By “key concepts in Chinese thought and culture” we mean concepts and keywords or phrases the Chinese people have created or come to use that are fundamentally pertinent to Chinese philosophy, humanistic spirit, way of thinking, and values.
Ben and Mo (The Fundamental and the Incidental)
The two characters literally mean the different parts of a plant, namely, its root and its foliage. The extended meaning is an important concept in Chinese philosophical discourse. The term can be understood in three different ways. 1) Ben (本) refers to what is fundamental or essential, while mo (末) means what is minor or incidental, two qualities that differ in value and importance. 2) Ben refers to the existence of the world in an ontological sense, while mo represents any specific thing or phenomenon. 3) In Daoist political philosophy ben is a state in which rule is exercised by not disrupting the natural order of the world, while mo refers to moral standards and fundamental principles governing social behavior. In any ben-mo relationship, ben is most important and plays a dominant role, while mo exists thanks to ben. On the other hand, it is through the vehicle of mo that ben exerts its influence. Thus the two, though different, are mutually dependent.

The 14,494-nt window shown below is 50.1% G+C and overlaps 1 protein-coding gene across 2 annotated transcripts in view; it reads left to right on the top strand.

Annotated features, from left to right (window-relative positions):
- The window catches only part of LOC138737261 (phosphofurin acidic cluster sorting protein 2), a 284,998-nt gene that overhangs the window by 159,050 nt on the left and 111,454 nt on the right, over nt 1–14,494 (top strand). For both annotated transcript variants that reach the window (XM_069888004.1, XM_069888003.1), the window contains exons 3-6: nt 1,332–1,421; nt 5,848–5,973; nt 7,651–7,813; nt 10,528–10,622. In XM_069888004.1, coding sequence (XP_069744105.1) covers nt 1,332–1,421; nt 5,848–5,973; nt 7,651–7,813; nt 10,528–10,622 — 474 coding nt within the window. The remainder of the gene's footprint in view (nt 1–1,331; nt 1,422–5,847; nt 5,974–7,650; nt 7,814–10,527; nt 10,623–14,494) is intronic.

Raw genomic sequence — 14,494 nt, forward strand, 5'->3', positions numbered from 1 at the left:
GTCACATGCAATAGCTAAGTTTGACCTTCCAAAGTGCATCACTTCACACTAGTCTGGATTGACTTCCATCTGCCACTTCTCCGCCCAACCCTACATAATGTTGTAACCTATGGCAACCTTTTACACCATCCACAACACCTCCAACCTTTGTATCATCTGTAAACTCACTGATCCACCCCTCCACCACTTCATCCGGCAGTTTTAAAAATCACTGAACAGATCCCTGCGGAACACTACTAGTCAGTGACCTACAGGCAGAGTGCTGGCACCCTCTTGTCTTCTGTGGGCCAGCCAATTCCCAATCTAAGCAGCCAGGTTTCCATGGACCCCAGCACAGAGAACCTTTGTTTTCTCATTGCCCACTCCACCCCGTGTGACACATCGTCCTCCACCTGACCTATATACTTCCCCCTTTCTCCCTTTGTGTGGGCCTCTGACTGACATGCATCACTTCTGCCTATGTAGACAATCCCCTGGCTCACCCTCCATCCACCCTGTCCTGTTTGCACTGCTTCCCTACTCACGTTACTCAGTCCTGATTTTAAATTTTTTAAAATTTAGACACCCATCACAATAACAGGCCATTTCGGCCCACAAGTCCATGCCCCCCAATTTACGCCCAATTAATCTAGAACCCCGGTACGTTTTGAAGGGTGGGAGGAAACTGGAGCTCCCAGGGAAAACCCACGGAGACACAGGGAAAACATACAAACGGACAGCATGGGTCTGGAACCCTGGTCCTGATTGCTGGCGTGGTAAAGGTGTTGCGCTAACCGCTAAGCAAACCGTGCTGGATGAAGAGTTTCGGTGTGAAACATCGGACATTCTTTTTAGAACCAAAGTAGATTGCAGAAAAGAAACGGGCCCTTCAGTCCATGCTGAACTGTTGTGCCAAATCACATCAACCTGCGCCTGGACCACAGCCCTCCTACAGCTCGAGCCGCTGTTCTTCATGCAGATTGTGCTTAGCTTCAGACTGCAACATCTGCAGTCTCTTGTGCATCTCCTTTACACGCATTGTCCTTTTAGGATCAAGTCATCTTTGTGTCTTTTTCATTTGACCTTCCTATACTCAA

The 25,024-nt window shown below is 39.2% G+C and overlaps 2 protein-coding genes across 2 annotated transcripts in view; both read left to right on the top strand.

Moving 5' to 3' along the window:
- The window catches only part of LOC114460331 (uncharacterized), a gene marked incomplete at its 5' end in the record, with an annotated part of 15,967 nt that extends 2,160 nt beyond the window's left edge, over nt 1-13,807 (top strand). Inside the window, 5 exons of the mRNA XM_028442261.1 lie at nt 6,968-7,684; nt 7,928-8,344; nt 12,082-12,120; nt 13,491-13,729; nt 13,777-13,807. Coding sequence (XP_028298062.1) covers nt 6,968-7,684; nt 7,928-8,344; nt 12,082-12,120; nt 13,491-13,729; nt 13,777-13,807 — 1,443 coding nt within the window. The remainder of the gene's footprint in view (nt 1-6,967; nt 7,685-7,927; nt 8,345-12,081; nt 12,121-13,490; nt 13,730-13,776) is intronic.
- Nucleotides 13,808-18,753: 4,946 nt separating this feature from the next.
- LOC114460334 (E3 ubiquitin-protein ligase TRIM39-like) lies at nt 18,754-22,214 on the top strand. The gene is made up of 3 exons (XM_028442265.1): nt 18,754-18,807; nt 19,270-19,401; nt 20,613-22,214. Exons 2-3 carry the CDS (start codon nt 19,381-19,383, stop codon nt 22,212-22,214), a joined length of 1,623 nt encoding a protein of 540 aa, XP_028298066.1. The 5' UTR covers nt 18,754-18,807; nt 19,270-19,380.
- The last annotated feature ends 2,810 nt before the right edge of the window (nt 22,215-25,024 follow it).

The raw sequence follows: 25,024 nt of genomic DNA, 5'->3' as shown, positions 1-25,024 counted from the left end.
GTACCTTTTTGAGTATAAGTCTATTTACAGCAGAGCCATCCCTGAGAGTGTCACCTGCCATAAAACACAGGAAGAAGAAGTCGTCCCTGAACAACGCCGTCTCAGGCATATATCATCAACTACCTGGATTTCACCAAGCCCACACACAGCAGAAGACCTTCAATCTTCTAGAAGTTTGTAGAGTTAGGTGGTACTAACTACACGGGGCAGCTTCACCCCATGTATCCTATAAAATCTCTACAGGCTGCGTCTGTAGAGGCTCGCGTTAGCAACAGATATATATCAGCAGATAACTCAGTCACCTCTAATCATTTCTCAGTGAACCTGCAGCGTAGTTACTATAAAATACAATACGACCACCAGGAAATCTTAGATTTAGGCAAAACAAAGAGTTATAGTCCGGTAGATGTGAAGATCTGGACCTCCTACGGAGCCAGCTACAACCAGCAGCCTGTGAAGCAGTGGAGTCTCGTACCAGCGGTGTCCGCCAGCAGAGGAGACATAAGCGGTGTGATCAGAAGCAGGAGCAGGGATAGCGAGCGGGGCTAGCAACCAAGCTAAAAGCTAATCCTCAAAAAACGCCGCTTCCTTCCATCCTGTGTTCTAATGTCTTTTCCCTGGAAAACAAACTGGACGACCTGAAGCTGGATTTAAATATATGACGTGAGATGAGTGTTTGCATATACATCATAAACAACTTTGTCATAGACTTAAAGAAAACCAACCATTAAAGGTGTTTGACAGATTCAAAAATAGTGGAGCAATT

Zixia’s students can clean, receive guests, and engage in social interaction, but these are trivial things. They have not learned the fundamentals. How can this be sufficient? (The Analects)
One should respect, not interfere with, the natural order of the world, and apply this principle when establishing moral standards, social norms, and laws and regulations. (Wang Bi: Commentaries on Laozi)